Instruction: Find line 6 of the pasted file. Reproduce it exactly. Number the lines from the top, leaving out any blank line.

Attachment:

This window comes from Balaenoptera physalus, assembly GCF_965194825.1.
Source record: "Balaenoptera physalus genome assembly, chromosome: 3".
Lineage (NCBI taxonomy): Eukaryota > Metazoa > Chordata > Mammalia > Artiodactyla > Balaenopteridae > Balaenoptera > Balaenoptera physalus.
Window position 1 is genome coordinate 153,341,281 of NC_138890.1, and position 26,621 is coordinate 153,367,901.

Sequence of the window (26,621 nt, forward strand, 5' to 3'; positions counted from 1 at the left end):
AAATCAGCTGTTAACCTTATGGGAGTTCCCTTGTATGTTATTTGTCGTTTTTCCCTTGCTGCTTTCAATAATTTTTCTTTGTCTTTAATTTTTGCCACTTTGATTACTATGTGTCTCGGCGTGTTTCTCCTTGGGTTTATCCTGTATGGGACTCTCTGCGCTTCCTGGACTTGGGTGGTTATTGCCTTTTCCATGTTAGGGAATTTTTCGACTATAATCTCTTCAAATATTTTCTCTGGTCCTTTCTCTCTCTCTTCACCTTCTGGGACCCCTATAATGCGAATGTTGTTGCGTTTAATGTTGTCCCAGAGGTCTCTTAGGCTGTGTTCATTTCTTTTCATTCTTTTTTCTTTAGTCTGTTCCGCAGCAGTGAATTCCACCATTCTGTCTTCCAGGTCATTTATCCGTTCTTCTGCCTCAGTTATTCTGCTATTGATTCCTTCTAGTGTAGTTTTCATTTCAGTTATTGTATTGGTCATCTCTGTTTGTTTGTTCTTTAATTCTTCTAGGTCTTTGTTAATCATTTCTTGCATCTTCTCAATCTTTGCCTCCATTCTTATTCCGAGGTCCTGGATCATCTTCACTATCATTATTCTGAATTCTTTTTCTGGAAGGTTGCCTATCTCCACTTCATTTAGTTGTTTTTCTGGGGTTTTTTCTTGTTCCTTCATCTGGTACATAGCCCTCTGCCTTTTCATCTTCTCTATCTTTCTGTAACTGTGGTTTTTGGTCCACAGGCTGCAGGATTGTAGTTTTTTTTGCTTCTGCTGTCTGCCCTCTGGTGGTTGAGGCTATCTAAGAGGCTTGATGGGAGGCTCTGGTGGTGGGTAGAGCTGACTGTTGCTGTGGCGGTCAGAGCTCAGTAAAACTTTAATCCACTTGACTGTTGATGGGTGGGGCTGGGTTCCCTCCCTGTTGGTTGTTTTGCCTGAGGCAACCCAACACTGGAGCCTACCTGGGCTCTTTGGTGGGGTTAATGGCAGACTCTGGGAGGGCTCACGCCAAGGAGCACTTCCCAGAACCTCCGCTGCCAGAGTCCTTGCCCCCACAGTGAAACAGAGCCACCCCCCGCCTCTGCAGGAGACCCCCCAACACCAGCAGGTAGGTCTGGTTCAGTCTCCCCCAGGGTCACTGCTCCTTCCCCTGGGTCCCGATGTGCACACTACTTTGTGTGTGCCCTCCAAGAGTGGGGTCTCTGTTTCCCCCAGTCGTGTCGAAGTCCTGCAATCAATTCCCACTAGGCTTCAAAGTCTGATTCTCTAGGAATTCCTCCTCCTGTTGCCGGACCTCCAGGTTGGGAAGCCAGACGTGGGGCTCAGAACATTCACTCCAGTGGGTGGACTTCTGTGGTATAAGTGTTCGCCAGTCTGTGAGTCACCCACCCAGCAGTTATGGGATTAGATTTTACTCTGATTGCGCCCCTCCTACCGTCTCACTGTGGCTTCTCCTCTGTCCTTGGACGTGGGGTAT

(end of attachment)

AAATCAGCTGTTAACCTTATGGGAGTTCCCTTGTATGTTATTTGTCGTTTTTCCCTTGCTGCTTTCAATAATTTTTCTTTGTCTTTAATTTTTGCCACTTTGATTACTATGTGTCTCGGCGTGTTTCTCCTTGGGTTTATCCTGTATGGGACTCTCTGCGCTTCCTGGACTTGGGTGGTTATTGCCTTTTCCATGTTAGGGAATTTTTCGACTATAATCTCTTCAAATATTTTCTCTGGTCCTTTCTCTCTCTCTTCACCTTCTGGGACCCCTATAATGCGAATGTTGTTGCGTTTAATGTTGTCCCAGAGGTCTCTTAGGCTGTGTTCATTTCTTTTCATTCTTTTTTCTTTAGTCTGTTCCGCAGCAGTGAATTCCACCATTCTGTCTTCCAGGTCATTTATCCGTTCTTCTGCCTCAGTTATTCTGCTATTGATTCCTTCTAGTGTAGTTTTCATTTCAGTTATTGTATTGGTCATCTCTGTTTGTTTGTTCTTTAATTCTTCTAGGTCTTTGTTAATCATTTCTTGCATCTTCTCAATCTTTGCCTCCATTCTTATTCCGAGGTCCTGGATCATCTTCACTATCATTATTCTGAATTCTTTTTCTGGAAGGTTGCCTATCTCCACTTCATTTAGTTGTTTTTCTGGGGTTTTTTCTTGTTCCTTCATCTGGTACATAGCCCTCTGCCTTTTCATCTTCTCTATCTTTCTGTAACTGTGGTTTTTGGTCCACAGGCTGCAGGATTGTAGTTTTTTTTGCTTCTGCTGTCTGCCCTCTGGTGGTTGAGGCTATCTAAGAGGCTTGATGGGAGGCTCTGGTGGTGGGTAGAGCTGACTGTTGCTGTGGCGGTCAGAGCTCAGTAAAACTTTAATCCACTTGACTGTTGATGGGTGGGGCTGGGTTCCCTCCCTGTTGGTTGTTTTGCCTGAGGCAACCCAACACTGGAGCCTACCTGGGCTCTTTGGTGGGGTTAATGGCAGACTCTGGGAGGGCTCACGCCAAGGAGCACTTCCCAGAACCTCCGCTGCCAGAGTCCTTGCCCCCACAGTGAAACAGAGCCACCCCCCGCCTCTGCAGGAGACCCCCCAACACCAGCAGGTAGGTCTGGTTCAGTCTCCCCCAGGGTCACTGCTCCTTCCCCTGGGTCCCGATGTGCACACTACTTTGTGTGTGCCCTCCAAGAGTGGGGTCTCTGTTTCCCCCAGTCGTGTCGAAGTCCTGCAATCAATTCCCACTAGGCTTCAAAGTCTGATTCTCTAGGAATTCCTCCTCCTGTTGCCGGACCTCCAGGTTGGGAAGCCAGACGTGGGGCTCAGAACATTCACTCCAGTGGGTGGACTTCTGTGGTATAAGTGTTCGCCAGTCTGTGAGTCACCCACCCAGCAGTTATGGGATTAGATTTTACTCTGATTGCGCCCCTCCTACCGTCTCACTGTGGCTTCTCCTCTGTCCTTGGACGTGGGGTAT